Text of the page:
The Police Bill: Our right to protest hangs in the balance.

Animal Rebellion protestors have recently stood shoulder to shoulder with many other groups protesting against the draconian Police, Crime, Sentencing and Courts Bill. Why is it such a threat and why aren’t more people up in arms?

Many people across the world today are compelled to organise and take part in protests, driven by the impending climate crisis, government inaction and the desire to show that we can do better. Animal Rebellion protests seek to highlight the disastrous effects of the meat, fishing and dairy industries and show that a better future exists under a plant-based food system. These protests seek to disrupt business as usual and show the urgent need to change our systems and behavior.

Signs in Truro in March in a protest against the Policing, Crime, Sentencing and Court Bill.

The right to peacefully protest is fundamental to a democratic society. Across the globe, throughout history, there are so many examples of where protest has brought vital change – whether black civil rights in America, the end of British rule in India, the overthrow of dictators, same-sex marriage legislation, pro-choice rights for women along with so many other causes.

The Police, Crime, Sentencing and Courts Bill is a blatant attempt to stifle protest. Typical of this government’s other moves to undermine democracy, the worst aspects of the bill have been added as  last-minute amendments, meant to get in under the radar, avoiding parliamentary scrutiny.
Writer and activist, George Monbiot, has said: “The government’s back-door amendments to the policing bill are tyrannical. We should be on the streets in our millions… This is proper police state stuff.”

Animal Rebellion led the National Animal Rights March in 2021

Among other things, the bill would: 

  • ban protesters from attaching themselves to another person, to an object, or to land, with a maximum prison sentence for this and other offences of 51 weeks; 
  • make it a criminal offence to obstruct in any way major transport works from being carried out;
  • significantly expand police stop and search powers so that the police would be entitled to stop and search people or vehicles if they suspect they might be carrying any article that could be used in the newly prohibited protests;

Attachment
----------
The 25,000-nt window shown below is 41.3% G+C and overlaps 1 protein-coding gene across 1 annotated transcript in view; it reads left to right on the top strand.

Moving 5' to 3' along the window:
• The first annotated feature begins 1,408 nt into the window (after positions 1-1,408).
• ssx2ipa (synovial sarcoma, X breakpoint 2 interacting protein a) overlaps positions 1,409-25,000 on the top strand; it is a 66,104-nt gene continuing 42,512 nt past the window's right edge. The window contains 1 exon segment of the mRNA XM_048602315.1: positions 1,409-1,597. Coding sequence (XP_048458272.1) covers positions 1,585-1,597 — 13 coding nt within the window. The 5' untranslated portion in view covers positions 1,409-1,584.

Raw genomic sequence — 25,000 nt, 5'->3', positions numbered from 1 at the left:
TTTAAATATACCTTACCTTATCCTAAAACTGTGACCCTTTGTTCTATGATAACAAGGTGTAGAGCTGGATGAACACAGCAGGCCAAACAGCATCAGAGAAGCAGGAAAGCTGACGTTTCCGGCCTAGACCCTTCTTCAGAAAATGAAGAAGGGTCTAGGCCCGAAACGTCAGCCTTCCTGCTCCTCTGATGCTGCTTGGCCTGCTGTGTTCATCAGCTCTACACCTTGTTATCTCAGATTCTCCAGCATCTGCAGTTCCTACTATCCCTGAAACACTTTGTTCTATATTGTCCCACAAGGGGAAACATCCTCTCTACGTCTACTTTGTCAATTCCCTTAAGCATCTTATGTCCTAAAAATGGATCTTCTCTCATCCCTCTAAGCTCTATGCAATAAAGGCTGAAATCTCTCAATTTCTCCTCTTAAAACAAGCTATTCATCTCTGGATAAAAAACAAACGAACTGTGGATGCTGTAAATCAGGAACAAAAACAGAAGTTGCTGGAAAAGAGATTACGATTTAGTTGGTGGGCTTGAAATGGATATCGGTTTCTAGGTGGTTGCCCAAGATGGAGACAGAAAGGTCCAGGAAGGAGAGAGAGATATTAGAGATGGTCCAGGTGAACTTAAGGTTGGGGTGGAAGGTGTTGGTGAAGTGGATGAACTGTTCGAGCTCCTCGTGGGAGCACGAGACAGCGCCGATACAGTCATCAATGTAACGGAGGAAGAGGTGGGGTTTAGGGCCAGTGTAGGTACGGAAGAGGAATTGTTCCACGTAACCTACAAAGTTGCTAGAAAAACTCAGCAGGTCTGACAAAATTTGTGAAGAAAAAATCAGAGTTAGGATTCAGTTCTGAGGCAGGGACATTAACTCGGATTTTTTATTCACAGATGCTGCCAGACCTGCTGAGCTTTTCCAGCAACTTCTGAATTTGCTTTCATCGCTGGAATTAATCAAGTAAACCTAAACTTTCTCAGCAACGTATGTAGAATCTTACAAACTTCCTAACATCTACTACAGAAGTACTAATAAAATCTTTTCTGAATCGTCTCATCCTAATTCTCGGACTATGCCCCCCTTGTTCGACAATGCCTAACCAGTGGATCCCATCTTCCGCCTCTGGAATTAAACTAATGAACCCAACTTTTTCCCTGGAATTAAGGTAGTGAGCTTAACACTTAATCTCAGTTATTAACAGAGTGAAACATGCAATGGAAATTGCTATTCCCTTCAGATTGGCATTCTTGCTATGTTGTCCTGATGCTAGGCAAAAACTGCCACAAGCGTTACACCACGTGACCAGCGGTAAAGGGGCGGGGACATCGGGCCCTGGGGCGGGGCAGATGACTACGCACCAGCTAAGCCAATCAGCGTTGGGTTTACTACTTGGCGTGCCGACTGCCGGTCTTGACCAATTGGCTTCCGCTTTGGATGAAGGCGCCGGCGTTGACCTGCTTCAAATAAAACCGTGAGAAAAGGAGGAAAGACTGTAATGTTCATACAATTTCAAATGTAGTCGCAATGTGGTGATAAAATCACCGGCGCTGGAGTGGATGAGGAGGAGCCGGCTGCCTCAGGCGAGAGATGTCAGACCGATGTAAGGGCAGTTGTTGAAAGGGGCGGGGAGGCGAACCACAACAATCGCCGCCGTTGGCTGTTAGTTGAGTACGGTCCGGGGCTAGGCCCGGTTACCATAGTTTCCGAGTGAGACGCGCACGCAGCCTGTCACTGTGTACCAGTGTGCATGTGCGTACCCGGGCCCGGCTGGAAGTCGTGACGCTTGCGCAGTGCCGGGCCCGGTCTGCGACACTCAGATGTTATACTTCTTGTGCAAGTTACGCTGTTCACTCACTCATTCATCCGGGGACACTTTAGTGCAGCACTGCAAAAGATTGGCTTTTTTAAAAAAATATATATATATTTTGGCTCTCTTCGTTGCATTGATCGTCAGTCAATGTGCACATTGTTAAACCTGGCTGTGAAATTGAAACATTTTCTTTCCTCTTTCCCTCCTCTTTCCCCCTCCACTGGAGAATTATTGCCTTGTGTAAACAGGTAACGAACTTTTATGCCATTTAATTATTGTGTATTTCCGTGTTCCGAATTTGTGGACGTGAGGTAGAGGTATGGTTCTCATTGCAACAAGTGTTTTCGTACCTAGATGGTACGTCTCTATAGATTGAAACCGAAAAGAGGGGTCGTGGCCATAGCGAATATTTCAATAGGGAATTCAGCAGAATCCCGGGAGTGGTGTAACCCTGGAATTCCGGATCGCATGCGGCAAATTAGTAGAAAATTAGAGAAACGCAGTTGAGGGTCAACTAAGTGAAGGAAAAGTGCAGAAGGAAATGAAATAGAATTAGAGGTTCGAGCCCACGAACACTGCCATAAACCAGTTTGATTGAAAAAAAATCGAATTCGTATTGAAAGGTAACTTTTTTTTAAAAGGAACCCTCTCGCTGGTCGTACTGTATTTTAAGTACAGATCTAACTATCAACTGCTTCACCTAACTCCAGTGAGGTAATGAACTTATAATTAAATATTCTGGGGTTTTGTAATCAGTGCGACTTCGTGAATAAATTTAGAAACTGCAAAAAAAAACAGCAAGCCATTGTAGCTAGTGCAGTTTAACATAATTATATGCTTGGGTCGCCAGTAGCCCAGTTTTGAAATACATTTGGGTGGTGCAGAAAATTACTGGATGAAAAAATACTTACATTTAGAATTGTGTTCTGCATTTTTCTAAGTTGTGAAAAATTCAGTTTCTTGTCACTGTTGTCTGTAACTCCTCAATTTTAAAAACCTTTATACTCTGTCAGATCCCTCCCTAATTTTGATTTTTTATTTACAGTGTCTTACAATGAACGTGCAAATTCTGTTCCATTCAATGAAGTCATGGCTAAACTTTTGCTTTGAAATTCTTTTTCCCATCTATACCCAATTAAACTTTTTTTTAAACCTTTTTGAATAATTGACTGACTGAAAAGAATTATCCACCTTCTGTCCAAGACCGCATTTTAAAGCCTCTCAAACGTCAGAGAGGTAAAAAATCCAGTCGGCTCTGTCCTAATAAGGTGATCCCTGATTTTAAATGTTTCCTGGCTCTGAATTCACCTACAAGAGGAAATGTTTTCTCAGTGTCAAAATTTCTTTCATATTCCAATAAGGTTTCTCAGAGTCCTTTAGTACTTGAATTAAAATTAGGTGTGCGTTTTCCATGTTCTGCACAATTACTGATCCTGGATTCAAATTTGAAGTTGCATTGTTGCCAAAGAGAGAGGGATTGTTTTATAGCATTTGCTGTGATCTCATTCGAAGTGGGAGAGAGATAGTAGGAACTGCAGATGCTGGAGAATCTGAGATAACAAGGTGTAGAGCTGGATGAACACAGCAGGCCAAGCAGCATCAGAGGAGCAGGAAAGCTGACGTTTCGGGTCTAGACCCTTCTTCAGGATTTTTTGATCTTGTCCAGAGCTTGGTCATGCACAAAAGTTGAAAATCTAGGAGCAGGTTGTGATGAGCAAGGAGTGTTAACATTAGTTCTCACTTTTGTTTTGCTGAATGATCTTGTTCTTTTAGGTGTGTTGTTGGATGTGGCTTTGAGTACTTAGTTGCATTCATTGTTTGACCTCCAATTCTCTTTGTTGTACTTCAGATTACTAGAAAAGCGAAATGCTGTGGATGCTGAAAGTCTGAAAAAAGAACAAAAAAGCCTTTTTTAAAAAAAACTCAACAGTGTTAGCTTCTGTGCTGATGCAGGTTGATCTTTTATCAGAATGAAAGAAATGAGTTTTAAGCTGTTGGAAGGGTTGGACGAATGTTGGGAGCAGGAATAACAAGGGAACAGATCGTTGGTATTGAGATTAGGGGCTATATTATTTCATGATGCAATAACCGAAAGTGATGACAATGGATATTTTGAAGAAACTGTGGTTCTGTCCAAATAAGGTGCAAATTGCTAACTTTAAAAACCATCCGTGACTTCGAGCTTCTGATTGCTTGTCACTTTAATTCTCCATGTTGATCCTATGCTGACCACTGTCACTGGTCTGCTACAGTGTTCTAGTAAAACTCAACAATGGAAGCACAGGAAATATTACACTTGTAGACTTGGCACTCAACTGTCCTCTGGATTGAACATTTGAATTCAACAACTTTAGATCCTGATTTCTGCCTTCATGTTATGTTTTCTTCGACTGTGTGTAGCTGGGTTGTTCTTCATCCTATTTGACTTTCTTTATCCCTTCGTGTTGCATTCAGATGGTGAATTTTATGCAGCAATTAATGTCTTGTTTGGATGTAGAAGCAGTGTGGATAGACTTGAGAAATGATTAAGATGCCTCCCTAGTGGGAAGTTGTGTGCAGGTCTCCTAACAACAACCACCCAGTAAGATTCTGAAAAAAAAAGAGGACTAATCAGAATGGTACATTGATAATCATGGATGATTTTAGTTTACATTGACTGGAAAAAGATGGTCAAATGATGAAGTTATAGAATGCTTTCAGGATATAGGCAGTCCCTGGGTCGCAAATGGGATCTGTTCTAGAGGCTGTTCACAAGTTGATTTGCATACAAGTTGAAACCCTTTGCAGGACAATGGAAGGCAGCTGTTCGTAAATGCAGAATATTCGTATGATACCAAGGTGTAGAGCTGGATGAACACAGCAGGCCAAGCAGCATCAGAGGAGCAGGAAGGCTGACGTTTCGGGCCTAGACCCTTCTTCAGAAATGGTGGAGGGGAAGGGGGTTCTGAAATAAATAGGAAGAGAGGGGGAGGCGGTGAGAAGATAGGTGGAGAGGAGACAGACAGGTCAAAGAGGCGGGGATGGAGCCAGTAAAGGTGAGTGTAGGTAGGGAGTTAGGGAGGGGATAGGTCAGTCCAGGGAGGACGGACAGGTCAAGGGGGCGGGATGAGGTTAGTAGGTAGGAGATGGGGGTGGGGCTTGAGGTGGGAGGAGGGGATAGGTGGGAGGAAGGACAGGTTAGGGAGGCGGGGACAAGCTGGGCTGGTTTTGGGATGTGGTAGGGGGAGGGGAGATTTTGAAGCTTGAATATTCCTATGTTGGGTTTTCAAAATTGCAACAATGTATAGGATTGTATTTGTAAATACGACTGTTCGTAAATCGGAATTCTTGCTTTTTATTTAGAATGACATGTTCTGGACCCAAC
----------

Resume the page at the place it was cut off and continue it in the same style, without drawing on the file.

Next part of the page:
• introduce new powers to ban named people from protesting: people would be banned if they had previously committed “protest-related offences”;
  • make it a crime to cause “serious annoyance” to the public, with a maximum penalty of ten years in prison;
  • give the home secretary control over the definition of “serious disruption to the life of the community” and “serious disruption to the activities of an organisation”, both of which could determine when police powers are engaged to limit protest. Essentially, a minister could suppress protests that they do not like or agree with.

The power of non-violent protest scares governments. Often their tactics are heavy-handed, which rebounds on them, building more support for the cause in question. Where authoritarians are met with creative, colourful, resilient and diverse protests, their traditional responses fall down. It is easy to conclude that the bill is an attempt by central government to head off the problem before it occurs.

When thinking about Animal Rebellion or Extinction Rebellion protests, it isn’t hard to see the awful implications of the bill. It would put in jeopardy so many legitimate actions, whether it is occupying a McDonald’s outlet or distribution centre, blocking a dairy factory, scaling government buildings, or just marching for animal rights, climate justice or other causes. 

And it is not only groups like ours that will be stifled. What about local residents who want to protest against the loss of open space, the closure of a library or other services, the polluting actions of their water company, or the building of a new road? Trade unions and other groups will also be hit.

Indeed, it is hard not to conclude that it will now be difficult to attend a protest without committing an offence. Those clearly completely legitimate historical protests that brought so much positive change would arguably be made illegal under legislation such as this. 

If not us, then who?

The Green Party calls the bill “the gravest threat to civil liberties in more than a generation”. But opposition has also come from less predictable sources. Two former Conservative prime ministers, Theresa May and John Major, have spoken in parliament against the bill. 

George Monbiot asks, why aren’t more people on the streets, protesting while they still can? The Kill the Bill movement and groups such as Liberty have been doing their best to raise the dangers of what’s coming but most people seem oblivious to the implications. 

Perhaps it is the lack of media coverage. Perhaps it stems from so many other distractions, including Covid and government sleaze, corruption and incompetence. Perhaps it is just a misguided assumption that democracy in this country is safe. It is probably all of the above. 

If protests turn violent then there are already laws in place to deal with this. This bill is about state control and the erosion of freedom of expression. That is why we have to oppose it at every opportunity and continue to try to raise awareness of how it will erode all of our democratic rights. 

Follow the protest movement on facebook ( and twitter (#killthebill) for regular updates and to learn about future actions. For more information and to sign the petition against the bill, visit

The Police Bill: Our right to protest hangs in the balance.
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